Microsoft is taking another crack at redesigning a taskbar optimized for tablets and updating the Settings menu
Microsoft is once again trying its hand at building a taskbar that is tablet-optimized and modernizing the Settings menu in a new preview build for Windows 11. Before being abandoned and starting over, changes to the taskbar on tablets had been under development as long ago as February 2022(opens in new tab). The taskbar will have two alternative options now in Preview Build 25197(opens in a new tab): collapsed and extended. Users will have more screen space in the collapsed mode because the taskbar is hidden, leaving only the most crucial items, like the clock and battery life, visible.
In expanded mode, the entire taskbar is shown, including widgets, programs, and the Start button. Simply swiping up and down at the bottom of the screen will allow you to change between the two modes. Microsoft also notes that when the keyboard is detachable or folded back, the taskbar on 2-in-1 laptops “will immediately switch to this optimized form.” In the Preview Build, the redesigned taskbar will be the default. By heading to the Taskbar behaviors area of the Settings menu, you may check to see if you have this feature. “Optimize taskbar for touch interactions when this device is used as a tablet” will be a choice.
Microsoft intends to keep working on the streamlined taskbar because there are still some kinks. Widgets are reportedly being removed, and the taskbar changeover is taking longer than expected. All devices, not just tablets, are impacted by the remaining new Preview Build features. New animated symbols and drawings will be added to the Settings menu to add some extra flair. The Settings icons will have a small popping motion, as seen in the attached video(opens in a new tab).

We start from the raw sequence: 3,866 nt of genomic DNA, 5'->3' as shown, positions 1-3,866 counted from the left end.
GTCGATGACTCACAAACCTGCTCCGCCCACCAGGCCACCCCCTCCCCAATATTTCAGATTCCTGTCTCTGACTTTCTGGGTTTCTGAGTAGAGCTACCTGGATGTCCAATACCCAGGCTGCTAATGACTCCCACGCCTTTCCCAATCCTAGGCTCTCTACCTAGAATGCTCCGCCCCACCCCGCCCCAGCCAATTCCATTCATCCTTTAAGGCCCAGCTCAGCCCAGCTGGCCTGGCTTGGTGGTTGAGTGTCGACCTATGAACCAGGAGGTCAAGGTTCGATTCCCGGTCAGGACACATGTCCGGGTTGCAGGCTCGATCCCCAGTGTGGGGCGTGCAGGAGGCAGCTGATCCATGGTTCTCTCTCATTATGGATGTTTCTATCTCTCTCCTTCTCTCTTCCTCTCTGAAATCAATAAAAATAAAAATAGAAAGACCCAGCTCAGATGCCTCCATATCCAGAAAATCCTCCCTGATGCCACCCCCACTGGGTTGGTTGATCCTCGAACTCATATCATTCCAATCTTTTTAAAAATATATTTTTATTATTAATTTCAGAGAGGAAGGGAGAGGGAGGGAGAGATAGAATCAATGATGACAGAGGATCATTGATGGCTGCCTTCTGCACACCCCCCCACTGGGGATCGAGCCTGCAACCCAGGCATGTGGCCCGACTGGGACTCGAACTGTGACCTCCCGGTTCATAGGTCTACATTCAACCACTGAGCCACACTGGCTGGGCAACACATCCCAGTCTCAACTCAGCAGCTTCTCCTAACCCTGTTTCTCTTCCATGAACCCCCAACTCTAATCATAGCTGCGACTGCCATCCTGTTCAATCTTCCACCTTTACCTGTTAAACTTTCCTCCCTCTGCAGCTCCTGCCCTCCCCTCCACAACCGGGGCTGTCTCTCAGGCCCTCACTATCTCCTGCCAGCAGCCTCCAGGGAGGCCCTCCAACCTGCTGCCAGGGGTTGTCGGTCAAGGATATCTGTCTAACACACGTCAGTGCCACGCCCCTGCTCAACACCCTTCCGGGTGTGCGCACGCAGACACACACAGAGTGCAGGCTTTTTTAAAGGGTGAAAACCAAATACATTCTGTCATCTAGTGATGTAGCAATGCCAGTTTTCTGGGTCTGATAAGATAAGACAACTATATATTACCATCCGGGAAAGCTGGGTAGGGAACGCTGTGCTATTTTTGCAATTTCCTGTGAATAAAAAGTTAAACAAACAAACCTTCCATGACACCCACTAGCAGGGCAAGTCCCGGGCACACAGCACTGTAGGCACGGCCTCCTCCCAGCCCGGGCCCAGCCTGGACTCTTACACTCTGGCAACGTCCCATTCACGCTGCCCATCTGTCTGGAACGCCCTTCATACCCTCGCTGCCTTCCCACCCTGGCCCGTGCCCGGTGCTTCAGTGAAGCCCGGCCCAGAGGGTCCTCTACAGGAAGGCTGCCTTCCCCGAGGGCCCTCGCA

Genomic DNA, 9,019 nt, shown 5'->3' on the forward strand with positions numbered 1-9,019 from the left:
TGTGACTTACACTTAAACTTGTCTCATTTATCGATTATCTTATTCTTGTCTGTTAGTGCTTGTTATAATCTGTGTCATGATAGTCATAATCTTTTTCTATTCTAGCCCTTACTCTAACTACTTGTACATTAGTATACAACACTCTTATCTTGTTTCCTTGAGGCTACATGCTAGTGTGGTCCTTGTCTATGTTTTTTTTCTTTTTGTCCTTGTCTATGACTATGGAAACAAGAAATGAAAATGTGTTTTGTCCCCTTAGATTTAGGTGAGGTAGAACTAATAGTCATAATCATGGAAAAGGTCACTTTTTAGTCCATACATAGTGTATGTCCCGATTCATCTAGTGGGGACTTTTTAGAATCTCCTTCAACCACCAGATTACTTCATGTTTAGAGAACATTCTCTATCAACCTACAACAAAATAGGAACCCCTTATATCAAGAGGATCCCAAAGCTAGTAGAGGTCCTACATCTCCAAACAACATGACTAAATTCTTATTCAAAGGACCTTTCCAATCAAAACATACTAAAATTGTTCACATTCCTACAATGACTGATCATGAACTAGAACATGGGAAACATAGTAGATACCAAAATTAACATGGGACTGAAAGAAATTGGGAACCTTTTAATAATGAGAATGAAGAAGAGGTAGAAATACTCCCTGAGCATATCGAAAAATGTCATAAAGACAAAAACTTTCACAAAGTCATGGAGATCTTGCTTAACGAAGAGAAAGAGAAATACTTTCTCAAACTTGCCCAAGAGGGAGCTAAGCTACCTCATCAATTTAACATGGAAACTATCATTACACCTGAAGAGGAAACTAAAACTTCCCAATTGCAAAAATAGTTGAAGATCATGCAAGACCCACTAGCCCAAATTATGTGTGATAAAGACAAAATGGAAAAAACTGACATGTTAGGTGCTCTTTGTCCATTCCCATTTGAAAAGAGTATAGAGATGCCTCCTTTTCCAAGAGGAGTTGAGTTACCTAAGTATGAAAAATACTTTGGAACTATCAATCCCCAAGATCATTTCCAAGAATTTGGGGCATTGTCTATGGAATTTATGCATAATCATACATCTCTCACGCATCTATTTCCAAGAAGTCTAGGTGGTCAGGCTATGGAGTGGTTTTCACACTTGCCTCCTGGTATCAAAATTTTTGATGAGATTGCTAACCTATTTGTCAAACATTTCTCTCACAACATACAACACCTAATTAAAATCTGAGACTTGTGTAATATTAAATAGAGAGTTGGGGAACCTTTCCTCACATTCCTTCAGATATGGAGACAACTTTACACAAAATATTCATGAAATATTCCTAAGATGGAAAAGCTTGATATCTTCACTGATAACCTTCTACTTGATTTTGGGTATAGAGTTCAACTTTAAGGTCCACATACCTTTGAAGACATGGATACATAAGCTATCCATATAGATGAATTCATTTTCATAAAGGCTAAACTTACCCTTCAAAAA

The icons seen in the bottom right corner will receive “rounded focus and hover treatment” in the new System Tray. In order to understand exactly what this entails, we contacted Microsoft. If we hear back, we’ll update this story. Additionally, the company notes that the drag-and-drop functionality for icons in the System Tray is disabled for this iteration, but promises users that it will return in a later version.
New native Arm64 functionality has also been added to the Calculator program. According to Microsoft, the Calculator will run more quickly on Arm64-compatible hardware. For rapid video editing, Media Player will also provide direct access to Clipchamp in the context menu. There are other bug fixes in the Preview Build as well. Except for a few that are unique to tablets, all of the fixes will be applied to all Microsoft products.
When the system tray is modified on tablets, the taskbar no longer starts to flash. The date and time shouldn’t be truncated anymore, and Microsoft fixed a fault that might make some areas of the taskbar use the incorrect color scheme. The alterations to the tablet, however, have a requirement. For the fixes to take effect, you must have the newly streamlined taskbar activated.
Regarding the additional fixes, they address various facets of Windows 11. Large recycling bins in File Explorer will now empty more quickly. The Task Manager has been improved in terms of dependability, and issues that occasionally caused crashes have been fixed. The Windows Insider Dev Channel is presently hosting a download for Preview Build 25197. By pressing the Windows key and the F key simultaneously, users can visit the Feedback Hub(opens in a new tab) and provide their opinions on the build.